queue, aloud, and symbol don't have separate lines for RP and GA, and the latter two don't have any homophones. It might be confusing to illustrate the use of {{hyphenation}} with a word that doesn't hyphenate. altar has the same problem as carrot, namely two different pronunciations in GA (depending on presence vs. absence of the cot-caught merger this time instead of the Mary-marry-merry merger), but really at this point the only controversy with carrot is which GA pronunciation to list first, and I don't think that's an important enough issue to disqualify it from being used as an example. —Aɴɢʀ (talk) 18:58, 3 February 2016 (UTC)
Yeah, like I said, carrot is fine with me, for one. Also, you never addressed "wholly". That has two homophones: holy and holey.Tharthan (talk) 19:07, 3 February 2016 (UTC)
wholly and holy aren't homophones in some accents. —Aɴɢʀ (talk) 20:05, 3 February 2016 (UTC)
What, is it a homophone of holly in those other accents, then? Tharthan (talk) 20:14, 3 February 2016 (UTC)
No, wholly has a new phoneme in those accents: see Wholly-holy split. —Aɴɢʀ (talk) 21:45, 3 February 2016 (UTC)
I agree with -sche that we should use a word with a less controversial transcription as an example, such as lever or privacy. --WikiTiki89 20:31, 3 February 2016 (UTC)
One of Daniel's desiderata is a word with homophones. —Aɴɢʀ (talk) 21:46, 3 February 2016 (UTC)
Even then, isn't it just being read as "whole-ly" or something? And /ɒʊ̯/ is a phoneme I have never seen, but wouldn't it sound something like "au-ww" (I'm reading it as /ɔəʊw/) or something? How on Earth did that come about? Tharthan (talk) 22:10, 3 February 2016 (UTC)
What about censor? Chuck Entz (talk) 04:18, 4 February 2016 (UTC)
lever is homophonous with leaver in British accents. There's also marten, which seems to be homohonous with Martin in all accents, while simultaneously being pronounced differently in the US and UK. Google site:en.wiktionary.org English pronunciation US UK "IPA" "audio" "rhymes" "homophones" "hyphenation" and page through the results until you find something you like. - -sche (discuss) 05:29, 4 February 2016 (UTC)
If it's okay with everybody, I'm going to start Wiktionary:Votes/pl-2016-01/Pronunciation on the scheduled date, which is February 9. The word carrot looks fine to me. This is a wiki, so the example entry of WT:EL#Pronunciation can be changed in the future if people want. --Daniel Carrero (talk) 04:11, 4 February 2016 (UTC)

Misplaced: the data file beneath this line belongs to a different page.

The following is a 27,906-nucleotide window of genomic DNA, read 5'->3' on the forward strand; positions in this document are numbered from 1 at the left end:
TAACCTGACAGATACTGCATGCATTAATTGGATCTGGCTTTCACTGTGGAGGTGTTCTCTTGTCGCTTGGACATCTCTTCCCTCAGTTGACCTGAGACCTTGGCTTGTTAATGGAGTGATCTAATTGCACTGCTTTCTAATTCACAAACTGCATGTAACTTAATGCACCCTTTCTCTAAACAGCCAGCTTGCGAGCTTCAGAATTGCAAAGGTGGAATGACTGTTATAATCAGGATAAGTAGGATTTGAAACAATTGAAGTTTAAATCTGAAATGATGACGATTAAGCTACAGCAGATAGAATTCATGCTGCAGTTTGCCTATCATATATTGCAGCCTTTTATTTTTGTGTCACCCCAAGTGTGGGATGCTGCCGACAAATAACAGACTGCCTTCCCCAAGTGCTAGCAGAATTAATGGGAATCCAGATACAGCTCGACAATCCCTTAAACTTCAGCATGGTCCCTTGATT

I used the words suggested here to create Poll: example word. --Daniel Carrero (talk) 05:08, 4 February 2016 (UTC)


I came across this paragraph in Treasure Island:

And now I began to feel that I was neglecting my business; that since I had been so foolhardy as to come ashore with these desperadoes, the least I could do was to overhear them at their councils; and that my plain and obvious duty was to draw as close as I could manage, under the favorable ambush of the crouching trees.

Here the word ambush has no implication of attack or surprise, but only of hiding under cover. We don't seem to have any such sense. --WikiTiki89 20:51, 3 February 2016 (UTC)

Chambers has "a place of lying in wait". Equinox 21:07, 3 February 2016 (UTC)
So the couch, when lying in wait of the pizza delivery guy? It seems a little underspecific. --WikiTiki89 21:13, 3 February 2016 (UTC)
Well, it means lie in wait in the idiomatic sense. Not for pizza. Equinox 22:12, 3 February 2016 (UTC)
Oh. Well it seems that our entry for lie in wait also implies an attack. So that definition doesn't help much. --WikiTiki89 22:47, 3 February 2016 (UTC)
Merriam-Webster has “the persons stationed in ambush; also : their concealed position”. —JohnC5 21:08, 3 February 2016 (UTC)
But that refers back to the the first definition, which does mention a surprise attack. --WikiTiki89 21:13, 3 February 2016 (UTC)
I'm pretty sure this is a metaphorical use. —JohnC5 21:28, 3 February 2016 (UTC)
It's not a very metaphorical book. Otherwise, that would have been a good explanation. --WikiTiki89 21:33, 3 February 2016 (UTC)
What about "crouching trees"? That seems at least a tad metaphorical to me. Either that, or Jim-lad has a lot more to worry about than pirates... Chuck Entz (talk) 07:32, 4 February 2016 (UTC)
Looking at some 200 of many hundreds of uses of ambush at COCA, there were some few uses that did not involve physical attack, but there was at least a metaphorical attack involved. I don't see how there is not some kind of implication of attack even in the Treasure Island quote above. The "crouching trees" support this implication IMO. DCDuring TALK 22:44, 4 February 2016 (UTC)
There is no such implication in the quote. He very explicitly says that his intention is only to eavesdrop. --WikiTiki89 01:17, 5 February 2016 (UTC)
If a word is normally (say, 99% of the time) used with a specific meaning, then in the other 1% the word can bring the normal meaning to what would seem to be an inappropriate context. An author or speaker counts on the reader or audience being influenced by the normal usage and exploits their expectations. That's a large part of creativity in the use of language: somewhat inappropriate, unconventional use of words that nevertheless communicates because of the shared expected meaning.
Pursuing every instance of such creativity is not just losing sight of the forest for the trees, it's losing sight of the trunks for the twigs. DCDuring TALK 15:34, 5 February 2016 (UTC)